What classifies as a Professional Photographer?

So what classifies as a professional photographer? If you sell one photo, or 1,000? 1 or 100 portrait sittings, 1 or 10 weddings? Or can you just get a business registered and hang a sign on the door (hypothetically speaking).

Then there is travel photography and journalism, I thought perhaps it was in my blood (long story there, maybe one day), but perhaps I am just day dreaming there? A blog is very different from an E-Mag or Magazine, even Newspapers etc. I would love to travel the world, Australia or even just Victoria and write about it, and get paid for it……..who wouldn’t love that as a job? I can do the travel part, do I have what it takes to write and are my images good enough? I mean I don’t even have a full frame camera.

Do you need professional level gear to be a professional?

That leads me to my next question, they say it is the person or artist that makes the photograph great, not the gear; however is this really the case? I use cropped sensor cameras and I get nice photos, but not full frame and certainly not large format. Where do you draw the line? With the quality and range of cropped sensor format, does it really make such a difference? I see and hear about photographers who have less gear, older gear, and still take great pictures and make more commissions…..or is it all in the marketing?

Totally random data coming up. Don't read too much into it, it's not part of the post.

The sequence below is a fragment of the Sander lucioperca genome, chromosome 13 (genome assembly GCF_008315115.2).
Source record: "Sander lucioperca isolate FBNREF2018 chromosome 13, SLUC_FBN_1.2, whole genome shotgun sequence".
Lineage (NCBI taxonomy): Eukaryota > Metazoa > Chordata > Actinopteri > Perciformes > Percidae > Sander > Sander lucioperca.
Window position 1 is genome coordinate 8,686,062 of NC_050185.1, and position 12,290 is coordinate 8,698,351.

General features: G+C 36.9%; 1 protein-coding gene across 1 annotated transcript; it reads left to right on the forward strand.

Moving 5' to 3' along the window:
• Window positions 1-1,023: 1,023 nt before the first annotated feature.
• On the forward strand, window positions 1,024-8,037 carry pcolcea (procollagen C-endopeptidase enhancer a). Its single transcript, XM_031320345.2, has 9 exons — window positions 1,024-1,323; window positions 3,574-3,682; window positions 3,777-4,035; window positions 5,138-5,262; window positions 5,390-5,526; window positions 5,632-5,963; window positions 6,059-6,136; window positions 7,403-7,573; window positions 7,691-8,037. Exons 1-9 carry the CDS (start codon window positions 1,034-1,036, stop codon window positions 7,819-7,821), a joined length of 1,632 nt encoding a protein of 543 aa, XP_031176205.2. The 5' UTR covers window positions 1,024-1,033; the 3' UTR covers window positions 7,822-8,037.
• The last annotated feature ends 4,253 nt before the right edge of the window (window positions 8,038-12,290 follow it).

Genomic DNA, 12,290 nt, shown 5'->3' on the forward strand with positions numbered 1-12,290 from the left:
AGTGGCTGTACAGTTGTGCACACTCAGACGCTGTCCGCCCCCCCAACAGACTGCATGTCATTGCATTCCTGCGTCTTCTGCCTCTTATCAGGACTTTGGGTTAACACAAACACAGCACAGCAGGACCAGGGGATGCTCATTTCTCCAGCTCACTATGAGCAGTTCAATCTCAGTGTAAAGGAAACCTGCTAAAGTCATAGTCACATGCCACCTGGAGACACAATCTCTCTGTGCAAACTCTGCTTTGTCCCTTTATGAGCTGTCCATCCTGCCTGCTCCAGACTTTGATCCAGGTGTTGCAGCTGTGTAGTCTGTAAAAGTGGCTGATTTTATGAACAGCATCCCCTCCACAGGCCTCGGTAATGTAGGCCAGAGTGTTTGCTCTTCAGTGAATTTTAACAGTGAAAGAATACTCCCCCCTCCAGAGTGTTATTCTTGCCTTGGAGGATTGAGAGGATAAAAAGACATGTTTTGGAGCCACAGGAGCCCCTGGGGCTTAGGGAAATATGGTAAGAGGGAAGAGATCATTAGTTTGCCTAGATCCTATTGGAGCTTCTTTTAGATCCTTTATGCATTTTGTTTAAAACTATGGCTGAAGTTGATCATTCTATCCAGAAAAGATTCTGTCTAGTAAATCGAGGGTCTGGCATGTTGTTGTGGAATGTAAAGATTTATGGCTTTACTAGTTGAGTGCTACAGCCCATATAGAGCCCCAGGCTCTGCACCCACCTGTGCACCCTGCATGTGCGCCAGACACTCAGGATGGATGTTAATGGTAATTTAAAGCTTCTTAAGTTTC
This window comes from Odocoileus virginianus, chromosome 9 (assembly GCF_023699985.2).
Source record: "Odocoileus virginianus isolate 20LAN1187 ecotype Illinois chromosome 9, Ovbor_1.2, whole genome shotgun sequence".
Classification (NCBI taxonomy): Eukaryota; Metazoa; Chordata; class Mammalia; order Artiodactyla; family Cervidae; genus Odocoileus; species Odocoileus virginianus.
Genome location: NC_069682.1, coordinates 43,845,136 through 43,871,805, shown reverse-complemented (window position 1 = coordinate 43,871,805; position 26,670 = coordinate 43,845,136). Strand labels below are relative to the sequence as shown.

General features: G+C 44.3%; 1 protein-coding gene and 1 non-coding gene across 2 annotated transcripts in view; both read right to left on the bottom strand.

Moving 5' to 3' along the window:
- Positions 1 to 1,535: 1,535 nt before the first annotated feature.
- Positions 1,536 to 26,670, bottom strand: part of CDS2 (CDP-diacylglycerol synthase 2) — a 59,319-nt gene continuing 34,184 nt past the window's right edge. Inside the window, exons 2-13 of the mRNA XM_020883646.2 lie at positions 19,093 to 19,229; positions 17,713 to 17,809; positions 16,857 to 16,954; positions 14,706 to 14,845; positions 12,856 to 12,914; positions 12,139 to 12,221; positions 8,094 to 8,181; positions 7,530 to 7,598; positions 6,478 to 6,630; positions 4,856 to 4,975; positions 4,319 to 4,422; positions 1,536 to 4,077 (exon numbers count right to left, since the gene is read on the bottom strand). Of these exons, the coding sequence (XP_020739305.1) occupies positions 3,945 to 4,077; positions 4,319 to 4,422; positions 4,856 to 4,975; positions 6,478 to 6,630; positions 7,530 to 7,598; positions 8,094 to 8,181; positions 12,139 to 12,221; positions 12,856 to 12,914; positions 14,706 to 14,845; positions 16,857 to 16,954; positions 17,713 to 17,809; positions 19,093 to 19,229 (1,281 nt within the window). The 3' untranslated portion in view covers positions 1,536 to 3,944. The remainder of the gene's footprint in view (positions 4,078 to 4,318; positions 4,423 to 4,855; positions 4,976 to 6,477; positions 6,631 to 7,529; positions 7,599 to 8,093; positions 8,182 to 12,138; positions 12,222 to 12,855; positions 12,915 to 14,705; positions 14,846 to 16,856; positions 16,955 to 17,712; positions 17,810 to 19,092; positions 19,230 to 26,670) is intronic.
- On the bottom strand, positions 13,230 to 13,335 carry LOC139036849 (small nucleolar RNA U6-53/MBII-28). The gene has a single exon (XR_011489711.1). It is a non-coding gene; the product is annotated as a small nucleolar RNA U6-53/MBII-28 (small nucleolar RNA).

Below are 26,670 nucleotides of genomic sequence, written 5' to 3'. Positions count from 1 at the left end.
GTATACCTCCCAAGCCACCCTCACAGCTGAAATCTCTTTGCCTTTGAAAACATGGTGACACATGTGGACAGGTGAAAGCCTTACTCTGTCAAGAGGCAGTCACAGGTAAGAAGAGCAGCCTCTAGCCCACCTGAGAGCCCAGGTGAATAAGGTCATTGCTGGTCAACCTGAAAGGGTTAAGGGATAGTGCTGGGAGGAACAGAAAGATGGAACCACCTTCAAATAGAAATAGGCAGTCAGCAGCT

What do YOU think?

I guess it all comes down to; Do you do it for love or money? Is it just fun or deadly serious? Do you do one for money and one for fun? I don’t have any of the answers, just the questions, and to be honest I probably have not even though of all the questions.

So do you specialise?
If yes, in what?
If no, do you have a style that speaks across fields or mediums?
Is that even possible?

Please feel free to make a comment, add to the discussion or re blog. Your ideas could help answer mine or someone else questions!

-Julz